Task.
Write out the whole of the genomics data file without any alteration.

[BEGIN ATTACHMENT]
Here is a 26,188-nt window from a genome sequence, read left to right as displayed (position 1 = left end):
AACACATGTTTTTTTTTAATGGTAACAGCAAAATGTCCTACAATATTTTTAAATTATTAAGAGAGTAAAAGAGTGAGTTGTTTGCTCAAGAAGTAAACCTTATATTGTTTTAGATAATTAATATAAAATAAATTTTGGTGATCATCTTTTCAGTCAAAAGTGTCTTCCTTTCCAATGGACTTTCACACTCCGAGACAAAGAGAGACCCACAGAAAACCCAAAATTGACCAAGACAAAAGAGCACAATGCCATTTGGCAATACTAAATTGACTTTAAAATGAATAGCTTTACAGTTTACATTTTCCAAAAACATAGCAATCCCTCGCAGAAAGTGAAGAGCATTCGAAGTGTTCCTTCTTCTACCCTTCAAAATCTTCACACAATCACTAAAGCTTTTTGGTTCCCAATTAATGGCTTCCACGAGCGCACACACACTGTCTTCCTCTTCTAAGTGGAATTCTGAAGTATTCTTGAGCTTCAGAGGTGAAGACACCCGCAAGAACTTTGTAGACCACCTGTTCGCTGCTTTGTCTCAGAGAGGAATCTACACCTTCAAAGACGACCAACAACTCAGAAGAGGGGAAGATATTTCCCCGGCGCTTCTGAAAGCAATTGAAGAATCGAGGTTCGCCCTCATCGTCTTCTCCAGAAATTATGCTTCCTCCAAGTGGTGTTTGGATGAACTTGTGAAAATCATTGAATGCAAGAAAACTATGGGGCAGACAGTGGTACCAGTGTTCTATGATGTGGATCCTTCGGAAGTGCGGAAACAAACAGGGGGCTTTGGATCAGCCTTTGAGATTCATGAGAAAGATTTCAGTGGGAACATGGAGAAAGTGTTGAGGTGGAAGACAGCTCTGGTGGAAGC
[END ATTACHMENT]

Here is a 26,188-nt window from a genome sequence, read left to right as displayed (position 1 = left end):
AACACATGTTTTTTTTTAATGGTAACAGCAAAATGTCCTACAATATTTTTAAATTATTAAGAGAGTAAAAGAGTGAGTTGTTTGCTCAAGAAGTAAACCTTATATTGTTTTAGATAATTAATATAAAATAAATTTTGGTGATCATCTTTTCAGTCAAAAGTGTCTTCCTTTCCAATGGACTTTCACACTCCGAGACAAAGAGAGACCCACAGAAAACCCAAAATTGACCAAGACAAAAGAGCACAATGCCATTTGGCAATACTAAATTGACTTTAAAATGAATAGCTTTACAGTTTACATTTTCCAAAAACATAGCAATCCCTCGCAGAAAGTGAAGAGCATTCGAAGTGTTCCTTCTTCTACCCTTCAAAATCTTCACACAATCACTAAAGCTTTTTGGTTCCCAATTAATGGCTTCCACGAGCGCACACACACTGTCTTCCTCTTCTAAGTGGAATTCTGAAGTATTCTTGAGCTTCAGAGGTGAAGACACCCGCAAGAACTTTGTAGACCACCTGTTCGCTGCTTTGTCTCAGAGAGGAATCTACACCTTCAAAGACGACCAACAACTCAGAAGAGGGGAAGATATTTCCCCGGCGCTTCTGAAAGCAATTGAAGAATCGAGGTTCGCCCTCATCGTCTTCTCCAGAAATTATGCTTCCTCCAAGTGGTGTTTGGATGAACTTGTGAAAATCATTGAATGCAAGAAAACTATGGGGCAGACAGTGGTACCAGTGTTCTATGATGTGGATCCTTCGGAAGTGCGGAAACAAACAGGGGGCTTTGGATCAGCCTTTGAGATTCATGAGAAAGATTTCAGTGGGAACATGGAGAAAGTGTTGAGGTGGAAGACAGCTCTGGTGGAAGC